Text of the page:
It's a few hours before the Sheila Divine's free show at the Lansdowne Pub a week ago Thursday, part of WFNX's week-long Disorientation 2010 series. The beloved Boston band, who recently reunited and launched a Kickstarter campaign to fund a new album, haven't performed in town for years, so it's natural to assume there might be some anxiety about playing in front of the homeliest of homers. Wait, that doesn't sound right. You know what I mean.
I ask wisecracking singer Aaron Perrino what he expects to go down. "I'm expecting dancing, mechanical-bull riding, dueling pianos, fog machines, and Amanda Palmer streaking during our set," he jokes. "Also, Jim [Gilbert] has been working on an amazing bass solo that will make Michael Anthony's look like child's play."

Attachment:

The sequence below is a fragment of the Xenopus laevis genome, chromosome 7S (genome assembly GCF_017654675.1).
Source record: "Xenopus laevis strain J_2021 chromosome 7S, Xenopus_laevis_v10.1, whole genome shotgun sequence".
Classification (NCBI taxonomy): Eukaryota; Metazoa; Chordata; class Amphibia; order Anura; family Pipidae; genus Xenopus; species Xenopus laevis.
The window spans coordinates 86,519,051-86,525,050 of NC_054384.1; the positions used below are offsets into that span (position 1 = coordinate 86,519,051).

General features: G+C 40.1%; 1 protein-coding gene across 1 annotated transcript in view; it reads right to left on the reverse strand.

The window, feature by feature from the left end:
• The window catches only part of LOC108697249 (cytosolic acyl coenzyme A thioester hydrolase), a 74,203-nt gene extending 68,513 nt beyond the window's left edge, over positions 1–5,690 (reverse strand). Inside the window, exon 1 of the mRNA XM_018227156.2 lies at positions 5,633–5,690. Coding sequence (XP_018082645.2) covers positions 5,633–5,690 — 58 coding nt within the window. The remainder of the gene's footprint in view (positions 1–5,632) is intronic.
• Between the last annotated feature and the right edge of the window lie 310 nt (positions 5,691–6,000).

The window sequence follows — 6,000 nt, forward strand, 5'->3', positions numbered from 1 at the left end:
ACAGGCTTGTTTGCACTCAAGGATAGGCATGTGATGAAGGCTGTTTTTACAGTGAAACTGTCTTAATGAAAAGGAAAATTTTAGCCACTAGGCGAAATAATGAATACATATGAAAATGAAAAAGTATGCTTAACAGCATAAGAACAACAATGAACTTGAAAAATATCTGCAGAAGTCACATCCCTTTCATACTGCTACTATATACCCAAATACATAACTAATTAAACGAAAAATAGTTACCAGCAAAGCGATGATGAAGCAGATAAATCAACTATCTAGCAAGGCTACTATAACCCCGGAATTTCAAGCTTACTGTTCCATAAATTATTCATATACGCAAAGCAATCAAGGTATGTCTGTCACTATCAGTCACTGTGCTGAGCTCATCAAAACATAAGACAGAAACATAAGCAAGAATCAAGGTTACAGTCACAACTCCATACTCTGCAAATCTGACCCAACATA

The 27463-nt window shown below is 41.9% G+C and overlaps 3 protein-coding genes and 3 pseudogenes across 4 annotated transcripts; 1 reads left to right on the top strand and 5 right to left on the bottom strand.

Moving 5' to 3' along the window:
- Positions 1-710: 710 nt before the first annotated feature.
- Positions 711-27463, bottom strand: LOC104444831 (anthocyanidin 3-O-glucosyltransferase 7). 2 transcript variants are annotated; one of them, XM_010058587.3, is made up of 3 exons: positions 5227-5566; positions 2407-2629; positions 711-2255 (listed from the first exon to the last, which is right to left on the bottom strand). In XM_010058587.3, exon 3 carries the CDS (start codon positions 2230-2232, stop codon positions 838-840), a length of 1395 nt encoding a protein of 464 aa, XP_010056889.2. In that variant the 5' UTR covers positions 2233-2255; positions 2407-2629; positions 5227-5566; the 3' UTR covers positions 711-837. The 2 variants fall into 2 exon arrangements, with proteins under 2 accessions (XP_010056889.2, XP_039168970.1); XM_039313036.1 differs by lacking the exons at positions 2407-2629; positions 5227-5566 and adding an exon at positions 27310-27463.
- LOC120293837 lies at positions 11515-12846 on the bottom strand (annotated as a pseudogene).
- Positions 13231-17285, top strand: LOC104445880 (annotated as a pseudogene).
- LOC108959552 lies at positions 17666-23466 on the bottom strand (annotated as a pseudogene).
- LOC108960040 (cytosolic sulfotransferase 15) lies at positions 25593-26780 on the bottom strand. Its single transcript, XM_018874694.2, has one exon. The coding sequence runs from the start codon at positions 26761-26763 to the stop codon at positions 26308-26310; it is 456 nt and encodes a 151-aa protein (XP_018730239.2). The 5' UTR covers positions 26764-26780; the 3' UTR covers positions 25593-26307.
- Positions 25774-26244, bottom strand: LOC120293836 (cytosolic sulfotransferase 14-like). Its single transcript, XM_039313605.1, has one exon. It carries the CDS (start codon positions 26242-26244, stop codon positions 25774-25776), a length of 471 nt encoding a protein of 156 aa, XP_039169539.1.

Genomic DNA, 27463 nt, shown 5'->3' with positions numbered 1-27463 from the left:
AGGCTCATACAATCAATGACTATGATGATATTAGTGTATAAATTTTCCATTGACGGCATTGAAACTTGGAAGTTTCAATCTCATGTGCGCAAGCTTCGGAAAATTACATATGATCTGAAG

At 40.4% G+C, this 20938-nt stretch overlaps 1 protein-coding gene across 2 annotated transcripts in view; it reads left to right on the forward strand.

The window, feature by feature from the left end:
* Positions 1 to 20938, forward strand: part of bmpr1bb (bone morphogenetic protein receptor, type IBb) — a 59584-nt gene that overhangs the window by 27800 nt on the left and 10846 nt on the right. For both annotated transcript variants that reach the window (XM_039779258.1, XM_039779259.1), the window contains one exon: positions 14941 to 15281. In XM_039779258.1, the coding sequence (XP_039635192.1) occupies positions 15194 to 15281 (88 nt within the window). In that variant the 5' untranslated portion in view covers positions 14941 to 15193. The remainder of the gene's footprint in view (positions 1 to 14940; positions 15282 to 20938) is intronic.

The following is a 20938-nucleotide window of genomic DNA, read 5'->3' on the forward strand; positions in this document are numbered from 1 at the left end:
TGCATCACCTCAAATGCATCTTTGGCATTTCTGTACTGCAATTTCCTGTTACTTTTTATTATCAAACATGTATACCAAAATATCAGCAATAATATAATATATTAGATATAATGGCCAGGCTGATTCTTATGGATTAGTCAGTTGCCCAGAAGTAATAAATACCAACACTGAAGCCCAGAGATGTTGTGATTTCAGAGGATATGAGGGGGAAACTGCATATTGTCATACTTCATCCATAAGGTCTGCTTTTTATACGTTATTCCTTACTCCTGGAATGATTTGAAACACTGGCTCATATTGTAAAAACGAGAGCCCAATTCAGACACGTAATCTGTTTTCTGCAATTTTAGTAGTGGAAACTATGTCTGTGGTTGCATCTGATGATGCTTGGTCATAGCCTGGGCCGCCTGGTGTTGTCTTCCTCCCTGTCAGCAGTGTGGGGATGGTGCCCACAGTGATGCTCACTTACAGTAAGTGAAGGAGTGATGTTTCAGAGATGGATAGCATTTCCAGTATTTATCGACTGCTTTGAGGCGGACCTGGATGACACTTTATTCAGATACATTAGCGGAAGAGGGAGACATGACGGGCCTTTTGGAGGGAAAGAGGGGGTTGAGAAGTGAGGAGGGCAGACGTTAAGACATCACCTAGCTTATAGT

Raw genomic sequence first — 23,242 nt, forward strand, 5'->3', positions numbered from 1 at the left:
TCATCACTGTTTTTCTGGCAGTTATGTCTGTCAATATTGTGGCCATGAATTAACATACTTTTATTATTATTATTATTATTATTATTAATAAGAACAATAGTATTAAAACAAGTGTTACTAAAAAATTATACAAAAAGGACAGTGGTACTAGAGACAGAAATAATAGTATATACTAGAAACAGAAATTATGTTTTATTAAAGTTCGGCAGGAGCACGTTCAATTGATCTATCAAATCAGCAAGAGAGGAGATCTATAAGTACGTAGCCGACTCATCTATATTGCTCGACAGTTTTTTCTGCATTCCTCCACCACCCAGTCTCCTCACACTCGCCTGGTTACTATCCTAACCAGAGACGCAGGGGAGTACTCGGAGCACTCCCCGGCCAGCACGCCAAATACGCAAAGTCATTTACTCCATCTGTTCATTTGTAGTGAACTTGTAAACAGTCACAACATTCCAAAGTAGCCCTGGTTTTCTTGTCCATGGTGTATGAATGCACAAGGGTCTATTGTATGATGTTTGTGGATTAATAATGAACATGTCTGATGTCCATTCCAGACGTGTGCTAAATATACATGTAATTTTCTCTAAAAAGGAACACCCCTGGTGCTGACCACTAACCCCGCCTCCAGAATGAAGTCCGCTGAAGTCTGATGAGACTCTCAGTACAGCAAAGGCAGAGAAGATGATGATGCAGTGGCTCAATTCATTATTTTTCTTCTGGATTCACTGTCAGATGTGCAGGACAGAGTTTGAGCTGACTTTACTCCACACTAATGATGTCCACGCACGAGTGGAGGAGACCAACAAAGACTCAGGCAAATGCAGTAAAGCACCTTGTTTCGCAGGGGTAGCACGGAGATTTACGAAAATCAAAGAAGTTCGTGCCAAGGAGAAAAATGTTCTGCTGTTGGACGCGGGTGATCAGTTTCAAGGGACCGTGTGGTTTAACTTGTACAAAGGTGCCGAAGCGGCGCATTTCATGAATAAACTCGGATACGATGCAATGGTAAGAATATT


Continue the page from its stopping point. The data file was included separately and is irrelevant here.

He's sort of right. Gilbert will pull more than a few new and nifty bass runs out of his bag of tricks, even if it doesn't seem he's been polishing his on-stage banter in the intervening years. "Some of my favorite on-stage memories are from those early shows when we weren't worn down by the music industry," he says before they hit the stage. "There was an innocence that I think will shine through tonight."
Innocence might be the perfect way to describe it. When the trio — rounded out by Shawn Sears on drums — do appear, there's a sense of organic spontaneity and appreciation you don't usually associate with long-ago-broken-up bands strapping it on one more time. In fact, from the reaction of the club — packed tits to elbow throughout, screaming along with Perrino — you might not realize the band ever went away. "This is my favorite song," a girl next to me gushes when they kick into "Modern Log," one of the many brutally scorching anthems from their 1999 The New Parade. And over the course of the night, pretty much everyone gets a chance to say that.